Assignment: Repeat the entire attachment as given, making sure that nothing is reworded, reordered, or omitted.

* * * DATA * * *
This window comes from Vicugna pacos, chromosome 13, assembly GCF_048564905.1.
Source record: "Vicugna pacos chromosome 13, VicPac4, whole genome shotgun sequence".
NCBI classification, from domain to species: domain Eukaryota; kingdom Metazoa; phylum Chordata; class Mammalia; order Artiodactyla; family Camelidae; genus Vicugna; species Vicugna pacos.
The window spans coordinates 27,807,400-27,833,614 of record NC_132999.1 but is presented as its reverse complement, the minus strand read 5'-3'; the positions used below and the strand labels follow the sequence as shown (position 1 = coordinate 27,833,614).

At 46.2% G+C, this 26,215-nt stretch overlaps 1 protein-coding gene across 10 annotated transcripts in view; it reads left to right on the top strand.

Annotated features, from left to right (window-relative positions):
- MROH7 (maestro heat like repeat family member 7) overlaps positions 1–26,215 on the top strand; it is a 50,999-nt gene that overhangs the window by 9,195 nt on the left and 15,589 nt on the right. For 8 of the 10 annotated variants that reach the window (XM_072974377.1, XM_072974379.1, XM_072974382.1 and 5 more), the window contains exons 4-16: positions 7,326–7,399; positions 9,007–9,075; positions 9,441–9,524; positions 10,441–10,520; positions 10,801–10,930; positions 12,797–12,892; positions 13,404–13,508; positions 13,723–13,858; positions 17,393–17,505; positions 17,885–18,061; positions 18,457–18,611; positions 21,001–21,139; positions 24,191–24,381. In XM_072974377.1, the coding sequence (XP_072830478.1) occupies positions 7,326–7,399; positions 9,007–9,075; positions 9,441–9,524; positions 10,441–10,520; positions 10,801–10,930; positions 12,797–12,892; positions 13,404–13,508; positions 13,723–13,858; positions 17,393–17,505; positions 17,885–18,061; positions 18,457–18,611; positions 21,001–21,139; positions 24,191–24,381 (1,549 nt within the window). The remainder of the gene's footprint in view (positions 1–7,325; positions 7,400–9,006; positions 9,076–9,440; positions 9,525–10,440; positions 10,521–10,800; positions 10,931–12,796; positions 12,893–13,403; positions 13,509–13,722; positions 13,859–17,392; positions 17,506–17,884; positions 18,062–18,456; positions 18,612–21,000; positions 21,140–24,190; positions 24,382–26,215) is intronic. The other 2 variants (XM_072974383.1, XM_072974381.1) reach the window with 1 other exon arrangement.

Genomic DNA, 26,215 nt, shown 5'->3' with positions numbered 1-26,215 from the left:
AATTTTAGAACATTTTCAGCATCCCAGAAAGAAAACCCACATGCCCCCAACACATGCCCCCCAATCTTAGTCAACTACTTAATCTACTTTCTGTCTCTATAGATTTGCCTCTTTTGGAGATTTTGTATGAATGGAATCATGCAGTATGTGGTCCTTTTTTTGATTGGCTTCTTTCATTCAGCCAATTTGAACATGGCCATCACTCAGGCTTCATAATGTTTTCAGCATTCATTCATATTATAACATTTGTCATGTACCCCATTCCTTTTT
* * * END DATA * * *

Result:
This window comes from Vicugna pacos, chromosome 13, assembly GCF_048564905.1.
Source record: "Vicugna pacos chromosome 13, VicPac4, whole genome shotgun sequence".
NCBI classification, from domain to species: domain Eukaryota; kingdom Metazoa; phylum Chordata; class Mammalia; order Artiodactyla; family Camelidae; genus Vicugna; species Vicugna pacos.
The window spans coordinates 27,807,400-27,833,614 of record NC_132999.1 but is presented as its reverse complement, the minus strand read 5'-3'; the positions used below and the strand labels follow the sequence as shown (position 1 = coordinate 27,833,614).

At 46.2% G+C, this 26,215-nt stretch overlaps 1 protein-coding gene across 10 annotated transcripts in view; it reads left to right on the top strand.

Annotated features, from left to right (window-relative positions):
- MROH7 (maestro heat like repeat family member 7) overlaps positions 1–26,215 on the top strand; it is a 50,999-nt gene that overhangs the window by 9,195 nt on the left and 15,589 nt on the right. For 8 of the 10 annotated variants that reach the window (XM_072974377.1, XM_072974379.1, XM_072974382.1 and 5 more), the window contains exons 4-16: positions 7,326–7,399; positions 9,007–9,075; positions 9,441–9,524; positions 10,441–10,520; positions 10,801–10,930; positions 12,797–12,892; positions 13,404–13,508; positions 13,723–13,858; positions 17,393–17,505; positions 17,885–18,061; positions 18,457–18,611; positions 21,001–21,139; positions 24,191–24,381. In XM_072974377.1, the coding sequence (XP_072830478.1) occupies positions 7,326–7,399; positions 9,007–9,075; positions 9,441–9,524; positions 10,441–10,520; positions 10,801–10,930; positions 12,797–12,892; positions 13,404–13,508; positions 13,723–13,858; positions 17,393–17,505; positions 17,885–18,061; positions 18,457–18,611; positions 21,001–21,139; positions 24,191–24,381 (1,549 nt within the window). The remainder of the gene's footprint in view (positions 1–7,325; positions 7,400–9,006; positions 9,076–9,440; positions 9,525–10,440; positions 10,521–10,800; positions 10,931–12,796; positions 12,893–13,403; positions 13,509–13,722; positions 13,859–17,392; positions 17,506–17,884; positions 18,062–18,456; positions 18,612–21,000; positions 21,140–24,190; positions 24,382–26,215) is intronic. The other 2 variants (XM_072974383.1, XM_072974381.1) reach the window with 1 other exon arrangement.

Genomic DNA, 26,215 nt, shown 5'->3' with positions numbered 1-26,215 from the left:
AATTTTAGAACATTTTCAGCATCCCAGAAAGAAAACCCACATGCCCCCAACACATGCCCCCCAATCTTAGTCAACTACTTAATCTACTTTCTGTCTCTATAGATTTGCCTCTTTTGGAGATTTTGTATGAATGGAATCATGCAGTATGTGGTCCTTTTTTTGATTGGCTTCTTTCATTCAGCCAATTTGAACATGGCCATCACTCAGGCTTCATAATGTTTTCAGCATTCATTCATATTATAACATTTGTCATGTACCCCATTCCTTTTT